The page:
Dengue Fever


Dengue fever is a disease caused by any of four closely related dengue viruses (DENV 1, DENV 2, DENV 3, or DENV 4) that are carried by mosquitoes of the genus Aedes. These mosquitoes then transmit the virus to humans.


Health experts have long known about dengue fever. It used to be called break-bone fever, as it sometimes results in severe joint and muscle pain. The first record of a case of dengue fever appeared in a ancient Chinese medical encyclopedia, dating from between 265 and 420 CE. The first recognized dengue epidemics occurred simultaneously in Asia, Africa, and North America in the 1780s. The disease was named dengue in 1779, with Benjamin Rush, a Philadelphia physician, describing the first case report in 1789.

Before 1970, only nine countries had witnessed severe dengue epidemics. As of 2018, dengue was endemic in more than 100 countries in Africa, the Americas, the Eastern Mediterranean, Southeast Asia, and the Western Pacific, with the latter two being the most seriously affected. By some estimates, 40%–50% of the world's population is at risk for contracting the disease. The growing prevalence of dengue is linked with climate change. Warmer temperatures decrease the extrinsic incubation period in mosquitoes and increase the mosquitoes range and urbanization, creating opportunity for dengue to spread more easily. Globalization and long-distance travel also provide an opening for this poorly controlled disease to spread.

Dengue fever is caused by arboviruses, which are arthropod-borne viruses. Mosquitoes are a type of arthropod. In many tropical and subtropical climates, mosquitoes carry this virus and are responsible for passing it to humans.

Many common illnesses, including the common cold, viral causes of diarrhea, and influenza, spread because the viruses that cause these illnesses can pass directly from person to person. However, dengue fever cannot be passed directly from one infected person to another person. Instead, the virus responsible for dengue fever requires an intermediate vector, a mosquito that transmits the virus from one host to another. In the Western Hemisphere, the Aedes aegypti mosquito is the most important vector of dengue viruses, although in other places other members of the genus Aedes serve as vectors.

Risk factors

Dengue occurs primarily in warm climates where Aedes aegypti or Aedes albopictus mosquitoes are found, including most tropical urban areas of the world. Dengue viruses may be introduced into new areas by travelers who become infected while visiting other areas where dengue outbreaks commonly occur.


As of 2018, the U.S. Centers for Disease Control and Prevention (CDC) estimates that as many as one-third to one-half the world's population live in areas at risk for dengue infection. In tropical regions, dengue viruses are endemic, meaning that the virus naturally and consistently lives in these areas. As many as 400 million people are infected with dengue viruses each year.

Dengue rarely occurs in the continental United States, where 100 to 250 cases occur each year, mostly in people who have recently traveled abroad. However, the mosquitoes that spread dengue can be found in the Southeastern United States, so outbreaks are possible. Dengue is endemic in Puerto Rico, the U.S. Virgin Islands, and in multiple tourist destinations in the Caribbean, Latin America, and Southeast Asia. Outbreaks periodically occur in Samoa and Guam. The most common victims are children younger than ten years of age.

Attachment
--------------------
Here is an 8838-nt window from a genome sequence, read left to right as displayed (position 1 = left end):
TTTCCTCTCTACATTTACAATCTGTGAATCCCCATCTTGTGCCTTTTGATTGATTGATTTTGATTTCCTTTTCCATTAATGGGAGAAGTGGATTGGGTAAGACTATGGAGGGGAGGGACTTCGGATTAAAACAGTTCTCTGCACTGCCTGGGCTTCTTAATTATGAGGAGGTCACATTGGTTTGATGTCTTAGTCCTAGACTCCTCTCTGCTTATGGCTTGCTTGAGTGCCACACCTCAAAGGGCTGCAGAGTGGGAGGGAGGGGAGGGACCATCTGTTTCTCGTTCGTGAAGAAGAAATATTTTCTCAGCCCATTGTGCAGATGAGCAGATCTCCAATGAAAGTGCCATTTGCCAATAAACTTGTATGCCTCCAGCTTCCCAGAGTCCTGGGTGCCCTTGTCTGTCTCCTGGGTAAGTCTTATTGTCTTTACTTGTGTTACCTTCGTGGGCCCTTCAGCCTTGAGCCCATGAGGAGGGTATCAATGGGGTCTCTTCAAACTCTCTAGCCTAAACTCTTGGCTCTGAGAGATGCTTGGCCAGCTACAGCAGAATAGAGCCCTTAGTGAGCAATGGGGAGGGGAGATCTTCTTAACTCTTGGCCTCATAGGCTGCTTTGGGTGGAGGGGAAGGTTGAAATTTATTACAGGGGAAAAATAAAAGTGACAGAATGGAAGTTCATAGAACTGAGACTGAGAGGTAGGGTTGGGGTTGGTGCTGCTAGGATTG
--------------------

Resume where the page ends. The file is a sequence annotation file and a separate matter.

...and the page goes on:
Causes and symptoms

Dengue can occur when a mosquito carrying the arbovirus bites a human, passing the virus on to the new host. Once in the body, the virus travels to various glands where it multiplies. The virus can then enter the bloodstream. The presence of the virus within the blood vessels, especially those feeding the skin, causes changes to these blood vessels. The vessels swell and leak fluid. The spleen and lymph nodes become enlarged, and patches of liver tissue die. A process called disseminated intravascular coagulation (DIC) occurs, in which chemicals responsible for blood clotting are used up. DIC leads to the risk of severe bleeding (hemorrhage), a life-threatening condition.

After the virus has been transmitted to the human host, an incubation period of about five to eight days occurs during which the virus multiplies. Symptoms of the disease appear suddenly and include high fever, chills, headache, eye pain, red eyes, enlarged lymph nodes, a red flush to the face, lower back pain, extreme weakness, and severe aches in the legs and joints.

This initial period of illness lasts two or three days. After this time, the fever drops rapidly, and the patient sweats heavily. After about a day of feeling relatively well, the patient's temperature increases again, although not as much as the first time. A rash of small red bumps begins on the arms and legs, spreading to the chest, abdomen, and back. It rarely affects the face. The palms of the hands and the soles of the feet become swollen and turn bright red. The characteristic combination of fever, rash, and headache is called the dengue triad.

Most people recover fully from dengue fever, although weakness and fatigue and joint pain may last for several weeks. Dengue can be caused by four closely related viruses. Infection with one variant of the virus does not guarantee immunity to other variants. That means individuals can and often do become sick with dengue more than once.